By 1940, most luxury automakers realized that the days of massive engines hauling equally massive bodywork were drawing to a close. Packard dropped the V12 in favor of an all-new straight-8 that neatly bisected the line between the 320 cubic inch and 385 cubic inch straight-8s that they employed throughout the ‘30s. At 356 cubic inches, it would carry Packard into the next decade, and for many Packard enthusiasts, it is perhaps Packard’s finest engine; smooth, torquey, and utterly reliable. The 1941 Packards were the first to move the headlights into the fenders, giving the cars a striking, modern look that was suddenly the height of fashion, and in the senior 160 and 180 Series, the cars were large, impressive, worthy additions to the Packard legacy.
This 1941 Packard 160 convertible coupe is a registered Full Classic with the CCCA and is one of the best driving Packards of all. With thoroughly modern brakes, suspension, and that wonderful 356 cubic inch engine, it embodies Packard’s finest engineering with a sporty 5-passenger convertible coupe body, making it one of the most desirable cars of the immediate pre-war era.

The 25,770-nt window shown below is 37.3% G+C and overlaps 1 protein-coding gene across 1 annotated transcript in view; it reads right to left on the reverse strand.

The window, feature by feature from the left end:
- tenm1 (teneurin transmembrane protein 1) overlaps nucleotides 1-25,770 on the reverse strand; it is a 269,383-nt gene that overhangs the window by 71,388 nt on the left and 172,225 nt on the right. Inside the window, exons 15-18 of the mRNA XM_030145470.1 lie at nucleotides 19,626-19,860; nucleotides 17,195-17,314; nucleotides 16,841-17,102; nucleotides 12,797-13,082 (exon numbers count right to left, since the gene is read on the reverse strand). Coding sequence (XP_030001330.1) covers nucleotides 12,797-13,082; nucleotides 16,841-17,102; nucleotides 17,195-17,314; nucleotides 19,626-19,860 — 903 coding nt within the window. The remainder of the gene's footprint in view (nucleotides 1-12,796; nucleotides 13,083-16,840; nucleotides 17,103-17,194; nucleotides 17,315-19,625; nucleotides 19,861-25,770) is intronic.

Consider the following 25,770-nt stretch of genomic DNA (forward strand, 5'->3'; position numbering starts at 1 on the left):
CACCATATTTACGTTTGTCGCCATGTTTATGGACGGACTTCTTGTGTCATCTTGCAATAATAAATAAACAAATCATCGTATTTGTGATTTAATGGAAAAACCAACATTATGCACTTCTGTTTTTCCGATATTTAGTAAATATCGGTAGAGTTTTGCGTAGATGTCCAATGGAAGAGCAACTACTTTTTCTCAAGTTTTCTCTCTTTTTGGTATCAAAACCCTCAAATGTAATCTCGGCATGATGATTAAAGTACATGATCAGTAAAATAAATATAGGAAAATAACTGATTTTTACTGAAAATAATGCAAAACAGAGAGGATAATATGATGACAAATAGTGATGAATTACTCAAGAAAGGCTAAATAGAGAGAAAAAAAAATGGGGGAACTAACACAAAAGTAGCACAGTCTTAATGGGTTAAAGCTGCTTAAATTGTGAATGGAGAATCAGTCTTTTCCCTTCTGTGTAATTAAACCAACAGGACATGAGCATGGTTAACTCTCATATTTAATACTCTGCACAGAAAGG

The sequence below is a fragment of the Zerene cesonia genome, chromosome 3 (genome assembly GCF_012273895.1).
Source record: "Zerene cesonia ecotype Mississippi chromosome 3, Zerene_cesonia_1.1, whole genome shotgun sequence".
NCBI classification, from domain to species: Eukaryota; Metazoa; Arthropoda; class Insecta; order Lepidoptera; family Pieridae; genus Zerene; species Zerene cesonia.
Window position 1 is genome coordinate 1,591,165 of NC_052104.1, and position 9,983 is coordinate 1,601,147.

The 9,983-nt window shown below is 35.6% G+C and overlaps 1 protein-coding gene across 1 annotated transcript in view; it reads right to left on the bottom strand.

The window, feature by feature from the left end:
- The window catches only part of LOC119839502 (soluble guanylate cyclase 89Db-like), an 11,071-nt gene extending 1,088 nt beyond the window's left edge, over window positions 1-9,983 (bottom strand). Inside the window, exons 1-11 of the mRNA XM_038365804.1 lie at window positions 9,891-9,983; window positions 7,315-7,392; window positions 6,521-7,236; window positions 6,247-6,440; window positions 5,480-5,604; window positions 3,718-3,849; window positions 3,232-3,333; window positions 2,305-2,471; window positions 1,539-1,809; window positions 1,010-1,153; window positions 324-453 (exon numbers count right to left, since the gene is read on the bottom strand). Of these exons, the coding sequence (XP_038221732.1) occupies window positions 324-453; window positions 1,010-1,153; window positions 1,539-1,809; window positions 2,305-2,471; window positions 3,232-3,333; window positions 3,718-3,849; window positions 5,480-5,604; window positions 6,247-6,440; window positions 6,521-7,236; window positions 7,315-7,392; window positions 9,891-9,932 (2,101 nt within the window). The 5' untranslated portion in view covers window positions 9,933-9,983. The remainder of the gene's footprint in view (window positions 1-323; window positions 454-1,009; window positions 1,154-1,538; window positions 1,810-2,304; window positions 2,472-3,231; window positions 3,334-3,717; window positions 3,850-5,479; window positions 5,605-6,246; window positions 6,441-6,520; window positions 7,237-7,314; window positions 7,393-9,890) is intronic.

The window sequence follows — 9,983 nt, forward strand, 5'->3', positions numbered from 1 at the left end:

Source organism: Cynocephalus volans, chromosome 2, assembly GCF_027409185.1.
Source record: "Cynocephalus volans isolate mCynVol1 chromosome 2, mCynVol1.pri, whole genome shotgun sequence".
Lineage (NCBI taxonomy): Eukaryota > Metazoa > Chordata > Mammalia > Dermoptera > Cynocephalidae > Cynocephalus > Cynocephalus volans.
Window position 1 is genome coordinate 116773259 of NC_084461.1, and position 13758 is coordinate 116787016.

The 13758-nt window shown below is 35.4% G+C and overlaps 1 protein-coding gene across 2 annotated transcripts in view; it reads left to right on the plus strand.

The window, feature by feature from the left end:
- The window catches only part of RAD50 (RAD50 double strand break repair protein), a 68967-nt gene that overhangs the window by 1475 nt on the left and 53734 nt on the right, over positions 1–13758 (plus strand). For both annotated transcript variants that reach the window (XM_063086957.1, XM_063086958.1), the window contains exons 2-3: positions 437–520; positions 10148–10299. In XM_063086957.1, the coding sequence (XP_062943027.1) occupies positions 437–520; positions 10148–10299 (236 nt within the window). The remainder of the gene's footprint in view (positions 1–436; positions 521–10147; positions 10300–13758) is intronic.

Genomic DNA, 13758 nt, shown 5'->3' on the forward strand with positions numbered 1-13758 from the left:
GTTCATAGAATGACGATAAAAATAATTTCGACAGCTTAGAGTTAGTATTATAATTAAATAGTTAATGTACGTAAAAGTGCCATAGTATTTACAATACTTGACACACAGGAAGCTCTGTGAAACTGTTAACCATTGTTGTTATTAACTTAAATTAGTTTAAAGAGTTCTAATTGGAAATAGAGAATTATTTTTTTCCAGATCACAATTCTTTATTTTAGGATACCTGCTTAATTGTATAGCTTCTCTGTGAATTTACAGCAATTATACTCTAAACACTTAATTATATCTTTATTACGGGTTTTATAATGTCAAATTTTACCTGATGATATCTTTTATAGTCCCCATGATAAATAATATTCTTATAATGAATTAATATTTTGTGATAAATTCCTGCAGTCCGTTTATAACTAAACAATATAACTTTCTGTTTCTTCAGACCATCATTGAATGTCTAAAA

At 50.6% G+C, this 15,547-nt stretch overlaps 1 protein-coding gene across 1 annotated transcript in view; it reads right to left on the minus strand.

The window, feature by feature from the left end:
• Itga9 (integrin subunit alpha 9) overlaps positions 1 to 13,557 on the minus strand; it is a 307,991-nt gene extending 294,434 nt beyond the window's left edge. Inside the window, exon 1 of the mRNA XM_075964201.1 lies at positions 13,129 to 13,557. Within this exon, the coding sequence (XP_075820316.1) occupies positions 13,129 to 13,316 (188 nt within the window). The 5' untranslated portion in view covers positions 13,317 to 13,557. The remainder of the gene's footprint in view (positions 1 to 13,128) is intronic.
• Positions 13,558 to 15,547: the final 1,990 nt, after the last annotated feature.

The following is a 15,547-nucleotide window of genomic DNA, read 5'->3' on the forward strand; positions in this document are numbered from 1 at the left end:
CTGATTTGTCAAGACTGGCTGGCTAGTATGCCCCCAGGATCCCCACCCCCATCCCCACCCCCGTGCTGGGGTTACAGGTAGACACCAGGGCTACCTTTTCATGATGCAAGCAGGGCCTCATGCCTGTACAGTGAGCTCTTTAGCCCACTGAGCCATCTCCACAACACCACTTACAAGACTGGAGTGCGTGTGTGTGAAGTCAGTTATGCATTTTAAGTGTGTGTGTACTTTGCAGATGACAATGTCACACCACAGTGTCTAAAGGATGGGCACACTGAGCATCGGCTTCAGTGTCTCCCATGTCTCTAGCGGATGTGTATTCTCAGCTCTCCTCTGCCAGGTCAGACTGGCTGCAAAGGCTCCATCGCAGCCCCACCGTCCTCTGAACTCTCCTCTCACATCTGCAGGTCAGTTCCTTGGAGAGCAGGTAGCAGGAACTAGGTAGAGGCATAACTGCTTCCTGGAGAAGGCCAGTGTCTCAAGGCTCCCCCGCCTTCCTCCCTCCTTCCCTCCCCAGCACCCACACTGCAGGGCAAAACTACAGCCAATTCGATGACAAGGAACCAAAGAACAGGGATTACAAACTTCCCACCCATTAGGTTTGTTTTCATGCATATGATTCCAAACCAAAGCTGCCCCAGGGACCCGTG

The luxurious interior is lined in glove-soft light tan leather expertly stitched in original patterns. With complementary tan carpets, it ties the car together wonderfully with a traditional combination that will never go out of style. The seating position is commanding, and the view over that long Packard hood makes it seem like the hood ornament is a quarter-mile away, but there’s no other view like it in all of motoring. Accessories like the heater and radio are fully functional The trunk is fully finished in matching tan carpets that have been artfully bound and likely fit even better than the originals.
Under that long, 2-piece hood lives a fully rebuilt 356 cubic inch straight-eight which is rated at 160 horsepower. It starts quickly and easily thanks to an electric fuel pump upgrade, and it idles almost noiselessly. On the road, it pulls with the urgency of an electric locomotive, with almost vibration-free operation that was a Packard hallmark and one of the 356’s strongest attributes. The engine bay has been nicely detailed with correct Packard Green on the block, a massive oil bath air cleaner, and proper accessories, including the Auto-Lite generator. Exact reproduction wiring harnesses with cloth insulation have been used throughout. The 3-speed manual transmission shifts easily without the need for double-clutching, and the big engine loafs along at highway speeds without apparent effort, thanks to the factory overdrive.
This Packard Deluxe model is one of the seventy produced and sought after by Packard collectibles around the world. The restoration is body off completed by Stone Barn in New Jersey. No expense has bee spared with restoration costs totaling over $140,000.00.